Clare is a mother of four children.  The book took five years to write, and now she’s in the New York Times talking about it.

“Ms. Vanderpool, the Newbery winner, said she wrote “Moon Over Manifest” over five years, beginning in 2001, stealing bits of time while raising her four children.

“I would write during nap times, during ‘Sesame Street,’ that kind of stuff,” said Ms. Vanderpool, 46, by telephone from her home in Wichita, Kan., where she was born and reared. “It was just a nice little escape, a nice hobby. Then fortunately this year it got published.”

This particular Newbery winner means a lot to me because Clare is my friend.

I told Clare that I’d be cashing in all my “I knew her when” chips now!   Here I was scanning the New York Times and saw that the Newbery Medal was out, and WHOP!  I jumped up from the couch and said, “The NEWBERY!  SHE WON THE NEWBERY!!”

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EVOLVE anthology covered in depth by Temple Library Review

I got a thorough review in Temple Library Review–and so did everyone in the Evolve: Vampire Stories of the New Undead.  Read the conclusion of his review of me here, and then go to the link to find the rest.  It’s really nice to have anyone review an anthology in this much depth.  Thanks!

How Magnificent is the Universal Donor does what few short stories manage. It remains strong on all fronts. Well developed characters, a clever and unorthodox world and enough suspense all result in a must-read page turner. It’s a true gem that fulfills the anthology’s theme and delivers a lot more.

Read his entire review of “How Magnificent is the Universal Donor” here.  

Inhuman anthology includes Whitehorse writer, Dave Strachan

You might recognize Dave Strachan as the guy who helps you with your Arctic Cat snowmobile needs at Listers Motorsports (that is not him on the cover of the book there).  I know Dave more as a science fiction writer and friend.  I’m THRILLED to say that Dave made it into the Inhuman anthology put out by Absolute XPress, a Direct-to-Reader press owned by Hades Publications, which specializes in scifi, fantasy, horror e-books and paper-books.  

The anthology is made up of flash fiction–stories under 1000 words–part of the Flash Fiction #4 Challenge that Absolute XPress issued earlier this year.  The stories discuss what it means to be human from an inhuman POV.  Some stories are all from that POV, and some have characters that are inhuman chatting about humanity.  I was the guest editor who helped choose the stories, but I’m proud to say that the judging was blind and that his story was chosen by all three judges.  I had no idea if we were going to end up with Dave’s story in the bunch.  There were a lot of great entries and we couldn’t put everyone in–but collectively we ended up choosing great stories.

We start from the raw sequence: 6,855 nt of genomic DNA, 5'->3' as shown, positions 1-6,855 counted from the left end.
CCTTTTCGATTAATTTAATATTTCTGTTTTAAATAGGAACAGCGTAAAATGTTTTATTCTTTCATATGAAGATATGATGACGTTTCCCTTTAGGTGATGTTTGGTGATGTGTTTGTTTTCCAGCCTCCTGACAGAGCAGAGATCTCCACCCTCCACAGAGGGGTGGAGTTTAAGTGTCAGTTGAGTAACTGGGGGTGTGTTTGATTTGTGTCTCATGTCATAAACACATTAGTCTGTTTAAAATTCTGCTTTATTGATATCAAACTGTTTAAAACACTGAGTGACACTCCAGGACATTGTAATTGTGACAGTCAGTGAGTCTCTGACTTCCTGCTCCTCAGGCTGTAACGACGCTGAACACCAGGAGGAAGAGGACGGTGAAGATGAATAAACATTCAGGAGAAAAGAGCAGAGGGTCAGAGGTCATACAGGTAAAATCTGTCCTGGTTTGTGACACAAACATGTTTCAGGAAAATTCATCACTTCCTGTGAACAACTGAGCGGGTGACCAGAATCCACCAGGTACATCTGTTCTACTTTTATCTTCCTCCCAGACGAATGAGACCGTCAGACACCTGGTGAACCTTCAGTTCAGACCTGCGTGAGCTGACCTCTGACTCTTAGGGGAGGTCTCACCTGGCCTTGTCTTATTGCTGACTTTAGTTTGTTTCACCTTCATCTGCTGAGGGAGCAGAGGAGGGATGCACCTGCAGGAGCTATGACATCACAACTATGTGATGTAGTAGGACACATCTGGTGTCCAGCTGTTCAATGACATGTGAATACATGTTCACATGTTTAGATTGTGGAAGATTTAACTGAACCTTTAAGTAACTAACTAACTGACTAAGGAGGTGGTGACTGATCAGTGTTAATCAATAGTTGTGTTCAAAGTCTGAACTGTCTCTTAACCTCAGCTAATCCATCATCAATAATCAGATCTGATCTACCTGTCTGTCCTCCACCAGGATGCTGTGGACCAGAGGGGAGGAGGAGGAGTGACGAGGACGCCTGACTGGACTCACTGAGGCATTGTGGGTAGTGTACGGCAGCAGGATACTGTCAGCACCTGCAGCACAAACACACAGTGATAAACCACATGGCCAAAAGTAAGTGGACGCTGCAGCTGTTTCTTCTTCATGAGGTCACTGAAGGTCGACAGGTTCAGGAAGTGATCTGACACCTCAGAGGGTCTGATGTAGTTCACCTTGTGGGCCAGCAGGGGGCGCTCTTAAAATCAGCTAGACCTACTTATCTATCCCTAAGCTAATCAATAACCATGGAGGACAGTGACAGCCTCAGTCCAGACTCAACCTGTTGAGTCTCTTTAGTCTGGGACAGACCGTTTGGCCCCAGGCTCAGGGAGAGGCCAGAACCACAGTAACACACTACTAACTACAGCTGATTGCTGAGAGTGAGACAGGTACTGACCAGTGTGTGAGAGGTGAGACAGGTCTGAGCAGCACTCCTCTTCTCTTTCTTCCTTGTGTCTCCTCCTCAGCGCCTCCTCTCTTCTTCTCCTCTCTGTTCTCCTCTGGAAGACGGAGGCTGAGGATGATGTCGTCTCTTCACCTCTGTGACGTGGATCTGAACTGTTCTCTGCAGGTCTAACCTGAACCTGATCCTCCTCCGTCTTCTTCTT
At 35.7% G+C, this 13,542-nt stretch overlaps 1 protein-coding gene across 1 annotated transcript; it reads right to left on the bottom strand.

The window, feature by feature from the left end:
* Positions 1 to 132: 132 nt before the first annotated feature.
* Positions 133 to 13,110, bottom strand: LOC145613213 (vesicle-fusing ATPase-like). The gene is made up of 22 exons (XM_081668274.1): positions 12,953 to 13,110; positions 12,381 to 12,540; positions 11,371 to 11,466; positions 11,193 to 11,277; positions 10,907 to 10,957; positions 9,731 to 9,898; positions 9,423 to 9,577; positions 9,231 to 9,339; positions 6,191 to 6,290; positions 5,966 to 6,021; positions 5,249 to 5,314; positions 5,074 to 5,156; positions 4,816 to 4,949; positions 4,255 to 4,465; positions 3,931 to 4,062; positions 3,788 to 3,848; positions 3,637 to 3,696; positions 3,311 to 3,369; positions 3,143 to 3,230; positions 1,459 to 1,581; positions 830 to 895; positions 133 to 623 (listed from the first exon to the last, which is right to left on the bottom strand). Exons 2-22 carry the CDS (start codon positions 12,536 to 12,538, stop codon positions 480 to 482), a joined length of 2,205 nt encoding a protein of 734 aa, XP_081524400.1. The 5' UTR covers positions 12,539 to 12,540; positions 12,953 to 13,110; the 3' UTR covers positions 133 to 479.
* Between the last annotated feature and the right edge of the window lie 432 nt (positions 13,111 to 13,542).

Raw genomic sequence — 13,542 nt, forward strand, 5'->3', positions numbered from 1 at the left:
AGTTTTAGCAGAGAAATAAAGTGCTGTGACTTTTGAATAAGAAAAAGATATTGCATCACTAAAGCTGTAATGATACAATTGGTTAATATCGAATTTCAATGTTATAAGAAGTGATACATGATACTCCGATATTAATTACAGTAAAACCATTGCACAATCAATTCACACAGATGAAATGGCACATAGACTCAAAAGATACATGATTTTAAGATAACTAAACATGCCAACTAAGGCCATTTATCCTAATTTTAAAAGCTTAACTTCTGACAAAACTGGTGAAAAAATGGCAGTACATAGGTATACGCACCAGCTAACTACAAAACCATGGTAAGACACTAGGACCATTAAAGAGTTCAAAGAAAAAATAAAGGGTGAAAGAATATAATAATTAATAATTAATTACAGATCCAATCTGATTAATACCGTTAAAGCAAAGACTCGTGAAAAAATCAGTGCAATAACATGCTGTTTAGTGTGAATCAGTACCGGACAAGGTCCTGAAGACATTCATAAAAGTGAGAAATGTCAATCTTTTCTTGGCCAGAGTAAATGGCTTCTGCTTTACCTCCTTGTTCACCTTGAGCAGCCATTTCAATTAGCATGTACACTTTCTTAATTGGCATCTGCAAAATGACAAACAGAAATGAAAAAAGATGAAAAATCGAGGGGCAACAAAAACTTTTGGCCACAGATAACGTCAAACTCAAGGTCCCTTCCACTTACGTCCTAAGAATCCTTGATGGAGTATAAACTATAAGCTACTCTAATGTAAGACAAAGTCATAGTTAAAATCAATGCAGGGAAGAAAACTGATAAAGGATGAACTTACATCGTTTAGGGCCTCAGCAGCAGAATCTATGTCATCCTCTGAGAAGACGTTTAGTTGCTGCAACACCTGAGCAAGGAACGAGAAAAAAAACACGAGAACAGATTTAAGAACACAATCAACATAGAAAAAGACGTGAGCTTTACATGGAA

Thank you, everyone who submitted.  I’m proud of the stories included in the anthology.  You can order the anthology on their website, or through Amazon.com.   

And, Dave…. way to go.

Harry Potter Diary: Harry, the Suppressed, Closeted Wizard

At 41, I’m reading the Harry Potter series for the first time.  Outside the demographic for the book, I was wondering what I would latch onto as an adult.  What would speak to me?

Harry Potter and the Philosopher’s Stone, HP1, gives us a kid whose true identity is being suppressed.  His muggle guardians KNOW he is a wizard, but they are hoping that he will just not learn about this heritage, and certainly won’t become a wizard.  They never mention his parents were wizards, never tell what really happened the day his parents died, and they never want to hear if he has any wizard “tendencies”… and they punish him severely whenever those “tendencies” appear—when Harry acts on his wizarding nature.

I always found the scene when the owls try to deliver his welcome letter from Hogwarts School of Wizardry and Witchcraft to be quite moving.  While on the surface it looks like the Dursleys are merely being subverted in their plan to keep Harry from knowing the truth–it is a moment where Harry learns WHO he is and that he has great potential.  Without this moment, there is no Harry Potter or Harry Potter series.

The urgency with which the owls start tossing their letters into the house; the extremes that the Dursleys go to hide away from the letters finding Harry; this is no small event.  I would say it is the biggest turning point in Harry’s life–because afterwards he will understand who he is, and be given the skills to fulfill his destiny, while before he is humiliated and punished when any sign of his true nature reveals itself, and living as a secondary person, almost a slave, in the Dursley household.  He lives in a closet under the stairs!  (I mean, really, people… a closet???)

It’s hard for me to escape seeing this as a coming out moment for Harry, or see this as a metaphor (at least for me) of a boy society has been trying to make more and more “straight”–who just can’t help certain natural tendencies.  As a gay man, I saw myself in Harry.  Society hides our history from us, brands us as immoral, makes us feel humiliated for being who we are–if we even get to know that information–and somewhere along early puberty, the signs start coming in unusually fast… the letters telling us who we are and what we are capable of start flying in.

I had great parents.  No, they didn’t know what to do either when I started exhibiting behavior outside of what they had expected.  I don’t think they ever tried to hide who I was, though; they were afraid to mention anything, uncertain if this might be a tipping point where I would start to explore what this meant.  But certainly my religion tried to separate me from the immorality of a whole group of people, convincing me that I could never be a “homosexual”– because I was a good boy, a good Christian.

If I’d only had a list of the great gay and lesbian people of history, or that so many of our revered American writers were gay or lesbian.  If only I’d realized how much we contributed to history.  Or known what was happening to me physically and mentally and sexually.  I’m glad that Mason Crest Publishers recently announced a line of books for middle-schoolers about being gay, about coming out, about gay and lesbian role models, history, religion.  Like 15 letters!  I want to own those books.